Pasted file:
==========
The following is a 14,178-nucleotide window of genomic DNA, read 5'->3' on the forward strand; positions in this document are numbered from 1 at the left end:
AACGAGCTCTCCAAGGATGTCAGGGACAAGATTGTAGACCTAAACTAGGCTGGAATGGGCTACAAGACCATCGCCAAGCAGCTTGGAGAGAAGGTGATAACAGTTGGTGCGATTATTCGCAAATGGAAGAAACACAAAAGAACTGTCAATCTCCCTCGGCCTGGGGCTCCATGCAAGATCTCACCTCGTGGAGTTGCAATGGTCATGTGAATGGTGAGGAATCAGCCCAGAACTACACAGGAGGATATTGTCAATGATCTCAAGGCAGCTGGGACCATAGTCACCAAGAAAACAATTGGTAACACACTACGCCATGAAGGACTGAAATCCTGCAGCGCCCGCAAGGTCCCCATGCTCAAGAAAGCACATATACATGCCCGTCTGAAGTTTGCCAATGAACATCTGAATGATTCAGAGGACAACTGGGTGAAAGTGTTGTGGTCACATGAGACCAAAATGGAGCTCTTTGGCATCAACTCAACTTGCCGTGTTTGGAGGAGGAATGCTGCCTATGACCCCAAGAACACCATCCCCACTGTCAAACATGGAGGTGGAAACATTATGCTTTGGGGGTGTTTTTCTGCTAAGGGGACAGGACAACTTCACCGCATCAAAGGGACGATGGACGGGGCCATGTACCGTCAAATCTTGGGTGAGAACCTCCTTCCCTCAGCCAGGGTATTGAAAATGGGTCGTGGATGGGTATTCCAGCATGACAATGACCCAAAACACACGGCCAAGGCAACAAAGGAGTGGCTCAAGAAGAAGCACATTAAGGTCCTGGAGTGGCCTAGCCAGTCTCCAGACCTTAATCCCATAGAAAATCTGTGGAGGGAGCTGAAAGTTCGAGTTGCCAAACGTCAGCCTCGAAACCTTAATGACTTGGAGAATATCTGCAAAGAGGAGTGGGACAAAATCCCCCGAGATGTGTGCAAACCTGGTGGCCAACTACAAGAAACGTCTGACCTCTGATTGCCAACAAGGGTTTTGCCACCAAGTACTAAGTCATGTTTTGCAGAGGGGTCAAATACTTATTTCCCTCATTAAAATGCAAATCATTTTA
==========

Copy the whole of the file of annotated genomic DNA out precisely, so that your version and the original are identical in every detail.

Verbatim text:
The following is a 14,178-nucleotide window of genomic DNA, read 5'->3' on the forward strand; positions in this document are numbered from 1 at the left end:
AACGAGCTCTCCAAGGATGTCAGGGACAAGATTGTAGACCTAAACTAGGCTGGAATGGGCTACAAGACCATCGCCAAGCAGCTTGGAGAGAAGGTGATAACAGTTGGTGCGATTATTCGCAAATGGAAGAAACACAAAAGAACTGTCAATCTCCCTCGGCCTGGGGCTCCATGCAAGATCTCACCTCGTGGAGTTGCAATGGTCATGTGAATGGTGAGGAATCAGCCCAGAACTACACAGGAGGATATTGTCAATGATCTCAAGGCAGCTGGGACCATAGTCACCAAGAAAACAATTGGTAACACACTACGCCATGAAGGACTGAAATCCTGCAGCGCCCGCAAGGTCCCCATGCTCAAGAAAGCACATATACATGCCCGTCTGAAGTTTGCCAATGAACATCTGAATGATTCAGAGGACAACTGGGTGAAAGTGTTGTGGTCACATGAGACCAAAATGGAGCTCTTTGGCATCAACTCAACTTGCCGTGTTTGGAGGAGGAATGCTGCCTATGACCCCAAGAACACCATCCCCACTGTCAAACATGGAGGTGGAAACATTATGCTTTGGGGGTGTTTTTCTGCTAAGGGGACAGGACAACTTCACCGCATCAAAGGGACGATGGACGGGGCCATGTACCGTCAAATCTTGGGTGAGAACCTCCTTCCCTCAGCCAGGGTATTGAAAATGGGTCGTGGATGGGTATTCCAGCATGACAATGACCCAAAACACACGGCCAAGGCAACAAAGGAGTGGCTCAAGAAGAAGCACATTAAGGTCCTGGAGTGGCCTAGCCAGTCTCCAGACCTTAATCCCATAGAAAATCTGTGGAGGGAGCTGAAAGTTCGAGTTGCCAAACGTCAGCCTCGAAACCTTAATGACTTGGAGAATATCTGCAAAGAGGAGTGGGACAAAATCCCCCGAGATGTGTGCAAACCTGGTGGCCAACTACAAGAAACGTCTGACCTCTGATTGCCAACAAGGGTTTTGCCACCAAGTACTAAGTCATGTTTTGCAGAGGGGTCAAATACTTATTTCCCTCATTAAAATGCAAATCATTTTA